Education

Times Offers Latest National Test Proposal for Congress to Ignore

November 29, 2007 1 min read
  • Save to favorites
  • Print

During the 1990s, two presidents proposed national tests. Congress rejected both. A Republican Congress brushed back a proposal by a Democratic president, just as a Democratic Congress killed a plan by a Republican president. Neither plan ever had much chance of passing. (Read this and this in the Education Week archives.)

That’s the main reason why NCLB gave states the authority to set their own definitions of proficiency based on the tests they design. If President Bush or the law’s congressional sponsors tried to nationalize testing, the idea would have flopped, which would have endangered the bill.

Now momentum appears to be building for the idea of creating national tests. The latest endorsement comes in a New York Times editorial.

“Many states have gamed the system—and misled voters—devising weak tests, setting low passing scores or changing tests from year to year to prevent accurate comparisons over time,” the editorial in Monday’s paper says. “The charade will continue, and children will continue to be shortchanged, until the country develops a rigorous national test keyed to national standards.”

The Times joins the Thomas B. Fordham Foundation, the Council of Great City Schools, and Aspen Institute’s Commission on NCLB in advocating national tests. Diane Ravitch likes the Times’ editorial, but her blogging foil, Deborah Meier, calls the idea “patently absurd.”

What’s ultimately important is where Congress and the president stand. So far, I haven’t seen much enthusiasm for national testing.

A version of this news article first appeared in the NCLB: Act II blog.

Events

This content is provided by our sponsor. It is not written by and does not necessarily reflect the views of Education Week's editorial staff.
Sponsor
Student Well-Being Webinar
Start Strong With Solid SEL Implementation: Success Strategies for the New School Year
Join Satchel Pulse to learn why implementing a solid SEL program at the beginning of the year will deliver maximum impact to your students.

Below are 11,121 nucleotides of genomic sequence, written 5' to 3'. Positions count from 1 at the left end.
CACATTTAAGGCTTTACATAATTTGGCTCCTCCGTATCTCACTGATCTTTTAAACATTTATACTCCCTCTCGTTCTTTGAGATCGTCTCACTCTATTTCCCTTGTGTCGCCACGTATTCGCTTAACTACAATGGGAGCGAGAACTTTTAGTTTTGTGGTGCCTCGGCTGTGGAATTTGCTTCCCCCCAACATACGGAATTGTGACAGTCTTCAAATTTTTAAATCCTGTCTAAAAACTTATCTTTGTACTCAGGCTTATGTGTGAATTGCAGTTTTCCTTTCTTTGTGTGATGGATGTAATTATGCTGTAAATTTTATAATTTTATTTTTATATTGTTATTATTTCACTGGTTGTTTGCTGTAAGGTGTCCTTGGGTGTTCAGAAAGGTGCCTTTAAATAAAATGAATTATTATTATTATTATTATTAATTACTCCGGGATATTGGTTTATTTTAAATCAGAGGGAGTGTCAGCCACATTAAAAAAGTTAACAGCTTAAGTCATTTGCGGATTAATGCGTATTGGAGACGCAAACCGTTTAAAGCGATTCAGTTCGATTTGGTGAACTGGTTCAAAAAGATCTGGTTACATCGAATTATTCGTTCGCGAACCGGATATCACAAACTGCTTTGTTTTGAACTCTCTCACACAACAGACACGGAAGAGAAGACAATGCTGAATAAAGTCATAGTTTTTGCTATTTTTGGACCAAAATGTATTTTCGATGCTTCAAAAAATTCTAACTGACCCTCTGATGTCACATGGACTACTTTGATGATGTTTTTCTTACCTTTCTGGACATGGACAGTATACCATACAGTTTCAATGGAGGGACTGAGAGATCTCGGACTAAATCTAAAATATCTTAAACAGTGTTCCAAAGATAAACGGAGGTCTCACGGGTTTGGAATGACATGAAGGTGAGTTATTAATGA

Content provided by Satchel Pulse
Teaching Live Online Discussion Seat at the Table: How Can We Help Students Feel Connected to School?
Get strategies for your struggles with student engagement. Bring questions for our expert panel. Help students recover the joy of learning.
This content is provided by our sponsor. It is not written by and does not necessarily reflect the views of Education Week's editorial staff.
Sponsor
Science Webinar
Real-World Problem Solving: How Invention Education Drives Student Learning
Hear from student inventors and K-12 teachers about how invention education enhances learning, opens minds, and preps students for the future.
Content provided by The Lemelson Foundation

EdWeek Top School Jobs

Teacher Jobs
Search over ten thousand teaching jobs nationwide — elementary, middle, high school and more.
View Jobs
Principal Jobs
Find hundreds of jobs for principals, assistant principals, and other school leadership roles.
View Jobs
Administrator Jobs
Over a thousand district-level jobs: superintendents, directors, more.
View Jobs
Support Staff Jobs
Search thousands of jobs, from paraprofessionals to counselors and more.
View Jobs

Read Next

Education Briefly Stated: June 8, 2022
Here's a look at some recent Education Week articles you may have missed.
8 min read
Education Briefly Stated: June 1, 2022
Here's a look at some recent Education Week articles you may have missed.
8 min read
Education Briefly Stated: May 11, 2022
Here's a look at some recent Education Week articles you may have missed.
9 min read
Education Briefly Stated: April 27, 2022
Here's a look at some recent Education Week articles you may have missed.
9 min read